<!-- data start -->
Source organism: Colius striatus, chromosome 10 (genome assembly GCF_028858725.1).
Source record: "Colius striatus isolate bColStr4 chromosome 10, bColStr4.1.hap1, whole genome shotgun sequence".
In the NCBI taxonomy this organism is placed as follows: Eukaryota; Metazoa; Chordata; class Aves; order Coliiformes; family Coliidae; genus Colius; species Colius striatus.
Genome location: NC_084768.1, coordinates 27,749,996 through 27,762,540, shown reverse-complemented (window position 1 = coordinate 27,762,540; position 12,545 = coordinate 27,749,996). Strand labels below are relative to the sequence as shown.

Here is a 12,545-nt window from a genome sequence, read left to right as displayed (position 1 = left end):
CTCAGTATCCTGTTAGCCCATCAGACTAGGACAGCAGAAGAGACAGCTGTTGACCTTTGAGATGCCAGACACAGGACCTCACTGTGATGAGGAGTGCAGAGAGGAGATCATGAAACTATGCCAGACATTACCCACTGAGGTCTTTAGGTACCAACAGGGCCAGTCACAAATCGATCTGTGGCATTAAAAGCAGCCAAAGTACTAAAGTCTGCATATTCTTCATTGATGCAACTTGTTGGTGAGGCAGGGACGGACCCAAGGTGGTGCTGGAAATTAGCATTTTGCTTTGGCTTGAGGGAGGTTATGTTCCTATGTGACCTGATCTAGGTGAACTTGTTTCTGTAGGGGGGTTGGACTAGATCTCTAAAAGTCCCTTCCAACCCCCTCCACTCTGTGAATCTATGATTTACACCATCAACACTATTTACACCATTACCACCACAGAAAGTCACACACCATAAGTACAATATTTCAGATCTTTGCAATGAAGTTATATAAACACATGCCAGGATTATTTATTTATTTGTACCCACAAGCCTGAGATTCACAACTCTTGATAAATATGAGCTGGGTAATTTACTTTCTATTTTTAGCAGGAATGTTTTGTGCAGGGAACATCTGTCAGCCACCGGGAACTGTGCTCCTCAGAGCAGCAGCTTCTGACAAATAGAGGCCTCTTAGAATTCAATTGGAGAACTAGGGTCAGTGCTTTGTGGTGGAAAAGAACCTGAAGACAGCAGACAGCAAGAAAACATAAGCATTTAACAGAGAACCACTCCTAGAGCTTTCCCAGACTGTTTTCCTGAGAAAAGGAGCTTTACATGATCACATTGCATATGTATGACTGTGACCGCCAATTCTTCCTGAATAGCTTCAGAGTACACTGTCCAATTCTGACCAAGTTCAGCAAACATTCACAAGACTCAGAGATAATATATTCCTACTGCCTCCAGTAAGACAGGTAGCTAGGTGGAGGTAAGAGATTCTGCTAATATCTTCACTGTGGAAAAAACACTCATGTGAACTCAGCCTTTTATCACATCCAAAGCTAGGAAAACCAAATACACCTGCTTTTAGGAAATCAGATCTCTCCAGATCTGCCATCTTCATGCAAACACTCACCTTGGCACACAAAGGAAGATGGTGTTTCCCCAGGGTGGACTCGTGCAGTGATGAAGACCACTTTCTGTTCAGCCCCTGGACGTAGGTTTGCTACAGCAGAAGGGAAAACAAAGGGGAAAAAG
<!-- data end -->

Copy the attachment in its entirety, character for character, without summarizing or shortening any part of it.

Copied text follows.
Source organism: Colius striatus, chromosome 10 (genome assembly GCF_028858725.1).
Source record: "Colius striatus isolate bColStr4 chromosome 10, bColStr4.1.hap1, whole genome shotgun sequence".
In the NCBI taxonomy this organism is placed as follows: Eukaryota; Metazoa; Chordata; class Aves; order Coliiformes; family Coliidae; genus Colius; species Colius striatus.
Genome location: NC_084768.1, coordinates 27,749,996 through 27,762,540, shown reverse-complemented (window position 1 = coordinate 27,762,540; position 12,545 = coordinate 27,749,996). Strand labels below are relative to the sequence as shown.

Here is a 12,545-nt window from a genome sequence, read left to right as displayed (position 1 = left end):
CTCAGTATCCTGTTAGCCCATCAGACTAGGACAGCAGAAGAGACAGCTGTTGACCTTTGAGATGCCAGACACAGGACCTCACTGTGATGAGGAGTGCAGAGAGGAGATCATGAAACTATGCCAGACATTACCCACTGAGGTCTTTAGGTACCAACAGGGCCAGTCACAAATCGATCTGTGGCATTAAAAGCAGCCAAAGTACTAAAGTCTGCATATTCTTCATTGATGCAACTTGTTGGTGAGGCAGGGACGGACCCAAGGTGGTGCTGGAAATTAGCATTTTGCTTTGGCTTGAGGGAGGTTATGTTCCTATGTGACCTGATCTAGGTGAACTTGTTTCTGTAGGGGGGTTGGACTAGATCTCTAAAAGTCCCTTCCAACCCCCTCCACTCTGTGAATCTATGATTTACACCATCAACACTATTTACACCATTACCACCACAGAAAGTCACACACCATAAGTACAATATTTCAGATCTTTGCAATGAAGTTATATAAACACATGCCAGGATTATTTATTTATTTGTACCCACAAGCCTGAGATTCACAACTCTTGATAAATATGAGCTGGGTAATTTACTTTCTATTTTTAGCAGGAATGTTTTGTGCAGGGAACATCTGTCAGCCACCGGGAACTGTGCTCCTCAGAGCAGCAGCTTCTGACAAATAGAGGCCTCTTAGAATTCAATTGGAGAACTAGGGTCAGTGCTTTGTGGTGGAAAAGAACCTGAAGACAGCAGACAGCAAGAAAACATAAGCATTTAACAGAGAACCACTCCTAGAGCTTTCCCAGACTGTTTTCCTGAGAAAAGGAGCTTTACATGATCACATTGCATATGTATGACTGTGACCGCCAATTCTTCCTGAATAGCTTCAGAGTACACTGTCCAATTCTGACCAAGTTCAGCAAACATTCACAAGACTCAGAGATAATATATTCCTACTGCCTCCAGTAAGACAGGTAGCTAGGTGGAGGTAAGAGATTCTGCTAATATCTTCACTGTGGAAAAAACACTCATGTGAACTCAGCCTTTTATCACATCCAAAGCTAGGAAAACCAAATACACCTGCTTTTAGGAAATCAGATCTCTCCAGATCTGCCATCTTCATGCAAACACTCACCTTGGCACACAAAGGAAGATGGTGTTTCCCCAGGGTGGACTCGTGCAGTGATGAAGACCACTTTCTGTTCAGCCCCTGGACGTAGGTTTGCTACAGCAGAAGGGAAAACAAAGGGGAAAAAG